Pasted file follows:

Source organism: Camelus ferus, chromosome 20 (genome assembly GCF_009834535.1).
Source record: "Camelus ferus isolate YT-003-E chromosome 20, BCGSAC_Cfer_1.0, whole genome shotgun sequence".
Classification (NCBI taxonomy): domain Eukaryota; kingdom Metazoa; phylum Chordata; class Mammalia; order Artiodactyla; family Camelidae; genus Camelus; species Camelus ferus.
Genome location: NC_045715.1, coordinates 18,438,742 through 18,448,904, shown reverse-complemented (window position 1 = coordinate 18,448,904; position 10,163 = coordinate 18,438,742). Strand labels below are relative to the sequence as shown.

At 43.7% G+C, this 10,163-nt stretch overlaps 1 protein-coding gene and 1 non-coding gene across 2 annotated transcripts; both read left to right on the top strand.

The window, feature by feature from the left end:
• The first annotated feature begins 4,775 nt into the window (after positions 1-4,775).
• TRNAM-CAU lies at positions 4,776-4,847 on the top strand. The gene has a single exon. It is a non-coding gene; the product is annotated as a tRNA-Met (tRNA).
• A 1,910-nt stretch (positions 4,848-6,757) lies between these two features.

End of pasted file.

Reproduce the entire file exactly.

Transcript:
Source organism: Camelus ferus, chromosome 20 (genome assembly GCF_009834535.1).
Source record: "Camelus ferus isolate YT-003-E chromosome 20, BCGSAC_Cfer_1.0, whole genome shotgun sequence".
Classification (NCBI taxonomy): domain Eukaryota; kingdom Metazoa; phylum Chordata; class Mammalia; order Artiodactyla; family Camelidae; genus Camelus; species Camelus ferus.
Genome location: NC_045715.1, coordinates 18,438,742 through 18,448,904, shown reverse-complemented (window position 1 = coordinate 18,448,904; position 10,163 = coordinate 18,438,742). Strand labels below are relative to the sequence as shown.

At 43.7% G+C, this 10,163-nt stretch overlaps 1 protein-coding gene and 1 non-coding gene across 2 annotated transcripts; both read left to right on the top strand.

The window, feature by feature from the left end:
• The first annotated feature begins 4,775 nt into the window (after positions 1-4,775).
• TRNAM-CAU lies at positions 4,776-4,847 on the top strand. The gene has a single exon. It is a non-coding gene; the product is annotated as a tRNA-Met (tRNA).
• A 1,910-nt stretch (positions 4,848-6,757) lies between these two features.